To comply with COPPA, Internet service providers must obtain verified parental consent from parents before collecting personal information from those children of the parents who are under 13 years of age. The process for obtaining parental consent has always been an area where the FTC and companies have struggled a bit to arrive at a simple, seamless technique. Facial recognition software may ultimately provide the best solution to this quandary.
Kids Are Idiots?
COPPA has always worked off a false premise – kids are idiots. Few would argue most 12-year-olds are far more likely to understand the ins and outs of operating online than the lead sponsor of the original COPPA legislation – Sen. Richard Bryan (D-NV). While the same cannot be said for younger children protected under the law, the faulty foundations upon which COPPA are built lead to the FTC, Internet service providers, kids and parents being force-fed ineffective mechanisms that provide almost no benefit to anyone.
Consider the age gateway. General audience sites worried about children under 13 use scripts requiring visitors to check a box indicating they are not under 13 before being given access to the website. For this gateway to be effective, one must buy into two lies – kids don’t realize they will be locked out of the platform if they indicate an age younger than 13, and kids will not lie about their age. Facebook uses an age gateway, but still closes roughly 20,000 accounts a day opened by minors under 13 who take both these steps. This should tell you all you need to know about the effectiveness of such gateways.
The truth of the matter is children are not idiots contrary to the assumptions forming the basis of COPPA, and this conclusion should be applied to the parental verification process. At one time, a simple email from a parent was sufficient to obtain consent – as though a child couldn’t hop on the email account of a busy parent. Subsequent verification techniques have become more sophisticated, but the consent process is one that has always carried a whiff of potential shenanigans. Kids aren’t idiots – they’re smart. Unless a verification process contains visual evidence of consent, it’s hard to imagine a scenario where a child who really wants to access a particular site or app can’t figure out a method for doing so COPPA be damned.
In July of 2015, the FTC asked for comment on a proposal by Riyo, Inc. to use a three-step process incorporating facial recognition to establish verified parental consent. The process would work as follows:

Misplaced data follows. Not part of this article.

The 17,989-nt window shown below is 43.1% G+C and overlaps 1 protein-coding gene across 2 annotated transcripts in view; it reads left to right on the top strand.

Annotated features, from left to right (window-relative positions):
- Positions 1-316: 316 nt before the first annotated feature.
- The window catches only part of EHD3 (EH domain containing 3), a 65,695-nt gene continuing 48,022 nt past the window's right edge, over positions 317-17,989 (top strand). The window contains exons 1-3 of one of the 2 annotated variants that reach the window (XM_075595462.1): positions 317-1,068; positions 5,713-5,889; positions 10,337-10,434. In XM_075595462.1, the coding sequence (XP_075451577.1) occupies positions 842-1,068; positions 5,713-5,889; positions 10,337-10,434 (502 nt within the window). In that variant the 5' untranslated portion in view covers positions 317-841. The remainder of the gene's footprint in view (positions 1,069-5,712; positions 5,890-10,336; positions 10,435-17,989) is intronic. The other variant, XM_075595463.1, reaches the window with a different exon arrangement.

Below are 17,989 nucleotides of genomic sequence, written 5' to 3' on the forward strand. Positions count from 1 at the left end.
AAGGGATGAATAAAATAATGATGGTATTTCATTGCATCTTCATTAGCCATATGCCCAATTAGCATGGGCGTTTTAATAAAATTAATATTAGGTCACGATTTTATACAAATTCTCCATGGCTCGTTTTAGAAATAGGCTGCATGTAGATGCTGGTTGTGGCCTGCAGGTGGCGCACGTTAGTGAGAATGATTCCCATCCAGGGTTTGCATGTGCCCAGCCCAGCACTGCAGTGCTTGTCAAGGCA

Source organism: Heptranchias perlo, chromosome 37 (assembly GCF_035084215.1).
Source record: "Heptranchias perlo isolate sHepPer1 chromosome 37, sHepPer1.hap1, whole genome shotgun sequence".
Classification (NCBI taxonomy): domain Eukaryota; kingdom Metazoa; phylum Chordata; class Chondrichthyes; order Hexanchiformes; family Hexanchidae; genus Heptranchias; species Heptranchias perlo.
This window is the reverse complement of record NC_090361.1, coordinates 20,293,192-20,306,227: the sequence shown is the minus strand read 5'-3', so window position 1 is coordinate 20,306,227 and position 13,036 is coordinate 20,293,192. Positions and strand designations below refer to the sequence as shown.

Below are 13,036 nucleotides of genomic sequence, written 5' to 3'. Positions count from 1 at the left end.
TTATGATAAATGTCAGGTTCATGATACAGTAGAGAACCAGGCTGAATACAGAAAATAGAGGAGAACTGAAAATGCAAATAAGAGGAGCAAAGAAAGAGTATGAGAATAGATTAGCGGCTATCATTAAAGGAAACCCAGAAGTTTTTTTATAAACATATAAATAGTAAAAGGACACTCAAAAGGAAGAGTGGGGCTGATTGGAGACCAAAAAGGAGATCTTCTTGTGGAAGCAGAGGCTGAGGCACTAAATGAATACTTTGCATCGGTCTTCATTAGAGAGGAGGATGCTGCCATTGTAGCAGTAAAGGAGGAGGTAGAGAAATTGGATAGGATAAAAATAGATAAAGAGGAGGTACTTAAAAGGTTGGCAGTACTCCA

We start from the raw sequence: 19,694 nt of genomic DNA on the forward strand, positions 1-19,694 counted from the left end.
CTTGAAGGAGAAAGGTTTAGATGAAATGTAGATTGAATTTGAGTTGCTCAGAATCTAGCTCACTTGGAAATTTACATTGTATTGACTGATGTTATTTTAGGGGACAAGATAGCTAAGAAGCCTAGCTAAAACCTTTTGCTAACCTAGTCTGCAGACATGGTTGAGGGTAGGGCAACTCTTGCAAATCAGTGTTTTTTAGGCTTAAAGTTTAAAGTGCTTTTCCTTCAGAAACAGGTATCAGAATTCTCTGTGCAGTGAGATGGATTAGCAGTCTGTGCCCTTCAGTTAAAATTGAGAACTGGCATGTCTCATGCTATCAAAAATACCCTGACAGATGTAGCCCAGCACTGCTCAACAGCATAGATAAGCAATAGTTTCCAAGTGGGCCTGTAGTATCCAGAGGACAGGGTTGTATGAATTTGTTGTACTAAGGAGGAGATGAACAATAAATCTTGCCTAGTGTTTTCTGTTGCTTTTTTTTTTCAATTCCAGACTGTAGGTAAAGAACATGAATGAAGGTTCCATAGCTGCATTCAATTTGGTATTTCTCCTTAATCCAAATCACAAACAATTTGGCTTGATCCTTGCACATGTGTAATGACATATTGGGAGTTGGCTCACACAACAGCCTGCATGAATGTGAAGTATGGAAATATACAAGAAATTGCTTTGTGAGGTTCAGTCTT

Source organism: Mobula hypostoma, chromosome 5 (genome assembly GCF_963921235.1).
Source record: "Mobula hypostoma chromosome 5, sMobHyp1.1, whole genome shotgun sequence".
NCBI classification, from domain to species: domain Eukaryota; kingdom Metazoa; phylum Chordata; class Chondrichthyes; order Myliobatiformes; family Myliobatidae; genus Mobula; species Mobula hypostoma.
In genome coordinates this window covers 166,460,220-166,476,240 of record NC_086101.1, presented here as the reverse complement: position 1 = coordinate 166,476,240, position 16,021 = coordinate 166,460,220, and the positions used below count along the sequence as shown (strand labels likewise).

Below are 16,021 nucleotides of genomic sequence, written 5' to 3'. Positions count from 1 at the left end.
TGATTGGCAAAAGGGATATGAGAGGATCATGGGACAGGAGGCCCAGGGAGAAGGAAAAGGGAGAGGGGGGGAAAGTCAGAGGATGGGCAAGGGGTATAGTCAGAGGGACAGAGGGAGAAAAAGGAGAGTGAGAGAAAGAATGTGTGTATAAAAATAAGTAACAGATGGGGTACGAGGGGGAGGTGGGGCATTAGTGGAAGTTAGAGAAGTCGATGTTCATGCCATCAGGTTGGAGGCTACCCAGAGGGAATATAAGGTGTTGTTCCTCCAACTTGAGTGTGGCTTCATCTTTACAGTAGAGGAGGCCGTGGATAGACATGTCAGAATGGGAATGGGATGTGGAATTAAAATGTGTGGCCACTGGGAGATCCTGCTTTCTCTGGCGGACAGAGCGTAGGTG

- Parent takes a digital photo of a government identification such as a driver’s license.
- Parent takes a selfie of themselves with a smartphone.
- Parent forwards both documents to Riyo for verify their identity and provide consent with the necessary COPPA compliant documentation.
Facial recognition software is the type of technology that gives privacy advocates the willies. I tend to share this view, particularly given the aggressive data collection policies of the federal government. It is a small step from using facial recognition for verification purposes to monitoring individuals on a 24/7 basis. What was once a concern of the fringe should now be a concern for all.
Using facial recognition for COPPA parental verification may, however, be another matter entirely. The primary difference from a privacy perspective is regardless of the techniques used for verification; parents will be providing their personal information to third parties. Given this, is there a significant difference between a digital copy of the face of a parent and a faxed in version?
Facial recognition certainly seems an effective parental verification method that children will be unable to circumvent. The Riyo application with the FTC is still under consideration, so parties still have time to submit comments on the technology. I tend to favor the new approach, but encourage you to submit comments on the topic to the FTC whatever your view.
Richard A. Chapo, Esq.